The Smithsonian Rarities Collection Presents: “The New Friend You Made as an Adult”

The Smithsonian Institution is proud to announce its latest exhibit of rarities, which features an exciting, recently uncovered artifact: “The New Friend You Made as an Adult” (Los Angeles, early twenty-first century).

Although “New Friend” has captured the imagination of scholars for decades, the existence of the artifact was largely dismissed as a myth. The general consensus in the academic community was that production of “New Friend”s had ceased by the end of the Collegiate Era, when the necessary conditions of proximity, forced interactions, and alcohol were replaced with the subsequent era’s much harsher corporate nine-to-five and hangovers from one glass of white wine. Still, the hopeful few spent years in the field searching for “New Friend”—attending meetups, enrolling in cooking classes, and, in one desperate, ill-fated instance, inviting a co-worker out for drinks. These excursions uncovered a few promising potential “New Friend” specimens, but ultimately these finds were debunked as roommates, acquaintances, and your cousin, which shouldn’t really count.

The unexpected discovery of “New Friend,” in a yoga class in Santa Monica six months ago, stunned scholars. In fact, the artifact was passed by several times—with a curt nod and the nearly inaudible “hi” reserved for the much more common “Casual Acquaintance”—before being correctly identified. It wasn’t until the instructor unintentionally released intestinal gas while in Savasana, and “New Friend” was the only other person in class who laughed, that the fortunate archeologist realized that she had stumbled across something priceless.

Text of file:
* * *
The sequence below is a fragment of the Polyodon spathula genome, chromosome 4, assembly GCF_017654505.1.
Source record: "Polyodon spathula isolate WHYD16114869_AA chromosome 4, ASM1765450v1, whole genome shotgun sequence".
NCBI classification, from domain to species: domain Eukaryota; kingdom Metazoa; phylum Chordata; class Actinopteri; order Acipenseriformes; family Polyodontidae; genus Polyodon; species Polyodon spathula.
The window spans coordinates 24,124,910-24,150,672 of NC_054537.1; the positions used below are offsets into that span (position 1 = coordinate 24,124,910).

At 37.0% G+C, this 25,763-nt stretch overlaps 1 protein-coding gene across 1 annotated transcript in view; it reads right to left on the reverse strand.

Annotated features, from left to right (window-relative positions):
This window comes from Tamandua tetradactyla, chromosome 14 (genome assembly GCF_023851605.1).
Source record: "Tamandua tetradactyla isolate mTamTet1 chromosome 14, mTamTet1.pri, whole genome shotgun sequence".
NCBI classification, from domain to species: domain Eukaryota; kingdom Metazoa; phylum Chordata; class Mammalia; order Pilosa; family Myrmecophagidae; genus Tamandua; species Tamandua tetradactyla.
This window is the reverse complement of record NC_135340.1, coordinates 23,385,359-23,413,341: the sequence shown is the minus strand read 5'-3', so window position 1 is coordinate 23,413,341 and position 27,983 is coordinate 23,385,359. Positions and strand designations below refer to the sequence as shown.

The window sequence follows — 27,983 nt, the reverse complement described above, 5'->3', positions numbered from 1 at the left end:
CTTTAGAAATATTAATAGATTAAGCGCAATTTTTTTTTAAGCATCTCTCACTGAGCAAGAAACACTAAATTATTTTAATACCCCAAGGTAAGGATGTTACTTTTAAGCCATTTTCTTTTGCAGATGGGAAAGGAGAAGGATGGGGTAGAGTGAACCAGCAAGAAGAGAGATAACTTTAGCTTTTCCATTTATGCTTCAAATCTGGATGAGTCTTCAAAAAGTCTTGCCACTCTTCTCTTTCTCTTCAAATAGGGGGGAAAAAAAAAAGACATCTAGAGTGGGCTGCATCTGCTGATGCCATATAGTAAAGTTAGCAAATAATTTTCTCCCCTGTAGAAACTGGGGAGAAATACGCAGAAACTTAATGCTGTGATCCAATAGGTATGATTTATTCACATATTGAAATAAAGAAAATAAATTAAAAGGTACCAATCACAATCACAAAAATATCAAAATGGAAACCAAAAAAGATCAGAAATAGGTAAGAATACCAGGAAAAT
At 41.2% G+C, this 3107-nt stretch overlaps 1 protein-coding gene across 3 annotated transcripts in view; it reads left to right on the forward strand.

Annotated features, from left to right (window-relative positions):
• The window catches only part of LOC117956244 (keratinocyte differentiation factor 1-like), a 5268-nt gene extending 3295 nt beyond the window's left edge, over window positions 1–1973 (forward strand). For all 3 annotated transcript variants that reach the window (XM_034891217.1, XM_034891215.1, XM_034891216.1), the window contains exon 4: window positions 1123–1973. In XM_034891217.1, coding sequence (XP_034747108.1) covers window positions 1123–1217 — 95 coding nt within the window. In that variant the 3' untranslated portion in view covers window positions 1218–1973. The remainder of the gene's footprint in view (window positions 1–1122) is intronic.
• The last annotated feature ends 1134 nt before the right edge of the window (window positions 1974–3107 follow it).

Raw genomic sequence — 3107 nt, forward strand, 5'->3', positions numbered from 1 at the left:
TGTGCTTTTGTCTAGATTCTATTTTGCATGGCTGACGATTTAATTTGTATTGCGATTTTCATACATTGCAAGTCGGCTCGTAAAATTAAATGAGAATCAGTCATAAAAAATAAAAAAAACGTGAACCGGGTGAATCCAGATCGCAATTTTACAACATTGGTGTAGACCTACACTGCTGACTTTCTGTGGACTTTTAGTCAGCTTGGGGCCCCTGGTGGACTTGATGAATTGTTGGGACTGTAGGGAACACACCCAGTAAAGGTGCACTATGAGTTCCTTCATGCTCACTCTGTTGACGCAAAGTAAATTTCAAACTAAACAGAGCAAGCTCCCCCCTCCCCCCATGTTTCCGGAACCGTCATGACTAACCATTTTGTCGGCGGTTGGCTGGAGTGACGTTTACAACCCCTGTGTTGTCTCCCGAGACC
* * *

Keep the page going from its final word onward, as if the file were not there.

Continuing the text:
Owing to the delicate nature of “New Friend,” the excavation process was painstaking and required intense finesse. Too much force could break “New Friend” and appear totally desperate; too little risked the loss of the piece entirely to a much cooler friend group with tasteful little arm tattoos and a propensity to do mushrooms in Joshua Tree. Through calculated maneuvering, the scholar was able to loosen “New Friend” up with a casual invitation to a large gathering, and then slowly extract her with offers of grabbing drinks, going on a hike, and, finally, just hanging on the couch, drinking wine, sharing deep intimacies while a movie you’ve both seen fifteen times plays quietly in the background.

“New Friend” is a treasured addition to the Smithsonian Institution’s storied collection. We highly encourage you to come see “New Friend” soon, before the exhibit moves to Austin at the end of next year.

Leave a Reply

Your email address will not be published. Required fields are marked *